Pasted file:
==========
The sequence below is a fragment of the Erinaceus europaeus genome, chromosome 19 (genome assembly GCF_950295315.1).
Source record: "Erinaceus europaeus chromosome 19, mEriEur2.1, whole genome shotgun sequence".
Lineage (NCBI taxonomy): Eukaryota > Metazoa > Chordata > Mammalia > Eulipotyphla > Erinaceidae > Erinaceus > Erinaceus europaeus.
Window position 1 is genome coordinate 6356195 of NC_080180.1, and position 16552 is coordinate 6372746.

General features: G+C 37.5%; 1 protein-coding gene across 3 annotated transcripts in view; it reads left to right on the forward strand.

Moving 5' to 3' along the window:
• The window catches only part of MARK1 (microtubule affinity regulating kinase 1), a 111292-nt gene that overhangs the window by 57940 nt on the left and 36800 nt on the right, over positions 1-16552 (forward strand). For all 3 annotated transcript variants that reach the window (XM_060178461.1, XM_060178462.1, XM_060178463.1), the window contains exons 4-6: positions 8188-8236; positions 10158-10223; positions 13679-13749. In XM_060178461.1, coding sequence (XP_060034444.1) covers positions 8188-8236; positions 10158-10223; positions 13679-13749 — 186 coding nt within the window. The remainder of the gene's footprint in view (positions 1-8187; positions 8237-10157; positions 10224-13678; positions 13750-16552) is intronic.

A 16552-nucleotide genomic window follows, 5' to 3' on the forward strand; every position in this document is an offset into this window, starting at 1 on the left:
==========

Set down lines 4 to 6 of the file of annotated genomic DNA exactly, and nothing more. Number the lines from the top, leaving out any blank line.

Window position 1 is genome coordinate 6356195 of NC_080180.1, and position 16552 is coordinate 6372746.

General features: G+C 37.5%; 1 protein-coding gene across 3 annotated transcripts in view; it reads left to right on the forward strand.

Moving 5' to 3' along the window: